Dispatch

A Mind Map of Beijing

A junkyard jaunt through an artist’s psychogeography – Robert Foyle Hunwick

UK artist Gareth Fuller calls his door-sized monochrome artwork, Beijing,  unveiled at the Art Beijing fair, earlier this month, a  “mind map.” Like his previous works, these psychic illustrations of physical spaces are drawn with whimsical detail, literary reference, and topographical disregard. Fuller’s version of the Forbidden City, for example, weaves in in a reference to China’s Belt and Road initiative and to its high-speed rail network.

Fuller’s reimagination of China’s capital speaks to its fraught history of hegemonic expansionism, cultural appropriation, ethnic strife and political correctness (at least no one calls it Peking any more), as well as good old-fashioned blood feuds, border tensions, and foreign and domestic plunder. A palimpsest of detail, Beijing reveals more with each viewing, from cultural allusions and jokes to an accident involving a seven-foot ditch, commemorated by an ankle with a question mark.

Dispatch

A Dream of Grey Mansions

Back to the land – Nick Holdstock

In 1979, 80 per cent of China’s population lived in the countryside; by 2010 this proportion had almost halved. Of all the convulsions that have shaken Chinese society in the last hundred years, the shift towards becoming a primarily urban society has arguably been the most revolutionary. Though the countryside witnessed huge upheavals during the Maoist era, first with collectivisation, then with the terrible famine that followed, neither of these led to the removal of almost an entire generation from rural communities. But the great rush towards the factory towns in south China has removed the majority of people of working age from the countryside. In many villages, the only people left are grandparents and their grandchildren.

I wanted to see how the continuing exodus to the cities had affected rural life in Hunan, so in 2014 I accompanied a friend of mine on a trip to his village.

Dispatch

Floor and Building

One word for two things, and two for one – Brendan O’Kane

I had originally meant to leave Beijing on the Friday after I arrived, but when I went to the main train station on Thursday to pick up a ticket, I was told that all the tickets had been sold, and that the next available ticket was for Saturday afternoon, and yingzuo.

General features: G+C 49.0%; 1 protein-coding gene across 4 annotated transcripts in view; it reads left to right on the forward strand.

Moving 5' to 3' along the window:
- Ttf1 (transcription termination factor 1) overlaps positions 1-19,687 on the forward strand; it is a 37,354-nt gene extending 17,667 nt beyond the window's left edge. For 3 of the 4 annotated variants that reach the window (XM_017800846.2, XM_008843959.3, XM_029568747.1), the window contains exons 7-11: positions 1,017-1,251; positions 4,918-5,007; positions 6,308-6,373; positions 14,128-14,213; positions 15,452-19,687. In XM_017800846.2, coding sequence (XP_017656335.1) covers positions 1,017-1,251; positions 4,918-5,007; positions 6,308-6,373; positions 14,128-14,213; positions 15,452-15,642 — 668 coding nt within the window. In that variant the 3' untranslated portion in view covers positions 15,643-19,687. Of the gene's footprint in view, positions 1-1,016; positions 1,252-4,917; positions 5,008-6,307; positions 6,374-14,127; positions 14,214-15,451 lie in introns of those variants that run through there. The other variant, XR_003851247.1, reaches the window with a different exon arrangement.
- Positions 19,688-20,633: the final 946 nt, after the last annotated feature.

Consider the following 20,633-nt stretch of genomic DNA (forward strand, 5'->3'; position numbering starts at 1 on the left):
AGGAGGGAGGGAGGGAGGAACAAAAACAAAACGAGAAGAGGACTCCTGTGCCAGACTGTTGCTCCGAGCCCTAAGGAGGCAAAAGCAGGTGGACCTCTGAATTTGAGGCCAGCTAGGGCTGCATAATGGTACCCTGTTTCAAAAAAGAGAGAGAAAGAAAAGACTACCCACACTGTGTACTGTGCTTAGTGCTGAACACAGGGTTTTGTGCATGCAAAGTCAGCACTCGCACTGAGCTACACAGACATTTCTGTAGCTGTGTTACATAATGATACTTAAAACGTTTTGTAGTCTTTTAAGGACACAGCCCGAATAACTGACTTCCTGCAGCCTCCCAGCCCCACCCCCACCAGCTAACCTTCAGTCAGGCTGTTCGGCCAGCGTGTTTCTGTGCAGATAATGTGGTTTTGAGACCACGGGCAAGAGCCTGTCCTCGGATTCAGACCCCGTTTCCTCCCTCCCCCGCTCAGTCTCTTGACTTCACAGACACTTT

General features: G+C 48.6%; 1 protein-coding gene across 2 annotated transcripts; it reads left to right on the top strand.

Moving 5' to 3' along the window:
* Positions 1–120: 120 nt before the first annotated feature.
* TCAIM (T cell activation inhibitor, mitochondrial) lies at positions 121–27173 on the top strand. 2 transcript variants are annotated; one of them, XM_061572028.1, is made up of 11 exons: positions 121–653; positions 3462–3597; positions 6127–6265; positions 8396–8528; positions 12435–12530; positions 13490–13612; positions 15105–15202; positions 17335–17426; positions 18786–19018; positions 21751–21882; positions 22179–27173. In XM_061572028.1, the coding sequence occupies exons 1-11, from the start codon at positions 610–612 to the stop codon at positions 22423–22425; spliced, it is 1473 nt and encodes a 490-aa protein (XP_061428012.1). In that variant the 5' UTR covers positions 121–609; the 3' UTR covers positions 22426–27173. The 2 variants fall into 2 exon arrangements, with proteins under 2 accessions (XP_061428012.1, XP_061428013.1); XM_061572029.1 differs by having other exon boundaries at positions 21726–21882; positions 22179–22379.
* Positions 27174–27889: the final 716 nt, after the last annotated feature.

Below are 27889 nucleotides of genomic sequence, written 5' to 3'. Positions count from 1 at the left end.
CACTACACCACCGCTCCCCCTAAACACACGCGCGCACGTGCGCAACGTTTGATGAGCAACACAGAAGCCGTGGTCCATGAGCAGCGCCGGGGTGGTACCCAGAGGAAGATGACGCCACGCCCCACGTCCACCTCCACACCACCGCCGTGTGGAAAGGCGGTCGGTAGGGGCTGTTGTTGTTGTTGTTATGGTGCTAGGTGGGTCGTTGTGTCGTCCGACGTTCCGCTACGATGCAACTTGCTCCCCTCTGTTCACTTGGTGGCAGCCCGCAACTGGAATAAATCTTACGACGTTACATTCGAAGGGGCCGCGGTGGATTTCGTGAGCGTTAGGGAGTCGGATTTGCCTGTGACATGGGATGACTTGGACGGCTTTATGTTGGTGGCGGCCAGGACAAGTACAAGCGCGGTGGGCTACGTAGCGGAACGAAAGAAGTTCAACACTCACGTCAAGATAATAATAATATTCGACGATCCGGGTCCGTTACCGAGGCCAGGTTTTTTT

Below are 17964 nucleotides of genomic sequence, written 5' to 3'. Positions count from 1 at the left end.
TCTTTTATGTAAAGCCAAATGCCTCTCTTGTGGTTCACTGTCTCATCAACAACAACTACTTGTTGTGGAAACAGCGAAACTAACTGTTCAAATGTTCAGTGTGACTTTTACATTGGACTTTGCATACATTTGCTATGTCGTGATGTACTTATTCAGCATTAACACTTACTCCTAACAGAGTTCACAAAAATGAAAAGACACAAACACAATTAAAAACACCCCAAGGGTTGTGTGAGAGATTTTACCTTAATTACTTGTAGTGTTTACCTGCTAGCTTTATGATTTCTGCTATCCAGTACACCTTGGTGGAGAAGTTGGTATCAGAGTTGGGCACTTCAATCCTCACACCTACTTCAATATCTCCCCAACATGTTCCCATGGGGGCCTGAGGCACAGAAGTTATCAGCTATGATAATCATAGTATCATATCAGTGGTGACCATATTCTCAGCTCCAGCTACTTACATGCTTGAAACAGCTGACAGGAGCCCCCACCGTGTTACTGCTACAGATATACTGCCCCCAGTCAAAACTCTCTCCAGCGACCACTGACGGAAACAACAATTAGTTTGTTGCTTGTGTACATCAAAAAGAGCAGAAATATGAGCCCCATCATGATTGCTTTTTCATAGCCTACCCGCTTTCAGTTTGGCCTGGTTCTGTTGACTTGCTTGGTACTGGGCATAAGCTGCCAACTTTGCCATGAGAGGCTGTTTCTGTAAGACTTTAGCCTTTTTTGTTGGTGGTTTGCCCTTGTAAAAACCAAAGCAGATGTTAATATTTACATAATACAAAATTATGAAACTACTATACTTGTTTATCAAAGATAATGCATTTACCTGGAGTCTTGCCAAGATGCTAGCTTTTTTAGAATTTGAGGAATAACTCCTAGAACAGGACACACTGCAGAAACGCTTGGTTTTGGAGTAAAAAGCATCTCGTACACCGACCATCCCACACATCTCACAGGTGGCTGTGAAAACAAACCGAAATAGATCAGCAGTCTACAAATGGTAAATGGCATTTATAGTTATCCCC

Yingzuo means “hard seat,” and refers to a class of ticket that will get its holder a spot on a thinly-padded wooden bench with three other people. Yingzuo is considered uncomfortable by even seasoned travellers, ones who can understand Beijing cabbies and use Chinese-style squatter toilets without flinching.

Dispatch

Ghosts of the Eastern Capital

Trawling Chinese Bookstores in Tokyo – Dylan Levi King

The accounts of the life of an overseas Chinese student in Tokyo almost universally mention bookstores. But if you go to looking for traces of these early exiles, you will be disappointed. The Ginza cafes that Tian Han and Yu Dafu met in to drink wine and talk Ibsen and Hamlet disappeared not long after the Chinese students left. The theaters and bookstores that brought the Chinese students to Kanda are gone. The blooming banks of the Sumida River that Yu Mantuo wrote about in his poetry have been poured over with concrete. Not much is left standing in Tokyo that dates to before the Showa period (1926–1989) and most of the city was turned to rubble in the Second World War and then rebuilt in the 1950s and 1960s. But one place worth visiting, if you’re making a pilgrimage, is the cluster of bookstores in Jinbocho in Kanda.

Dispatch

Festival of Peace

Christmas with migrants in Beijing – Alec Ash

'Twas the day before Christmas, and all was calm. Shops were shuttered, homes were locked; the streets were full of lights and the sound of jingles. A winter chill hung in the air, and after a year of hard work, men and women of the village dragged luggage over the frost-bitten tarmac – going home for the holidays.

Yet these migrant workers, on the outskirts of Beijing, were not celebrating Christmas. It was not a holiday in China, and they did not want to go home, nor to shutter their shops and lock their doors. The lights were from police cars patrolling the streets, jingling their alarm bells, making it clear there was no other choice than to leave.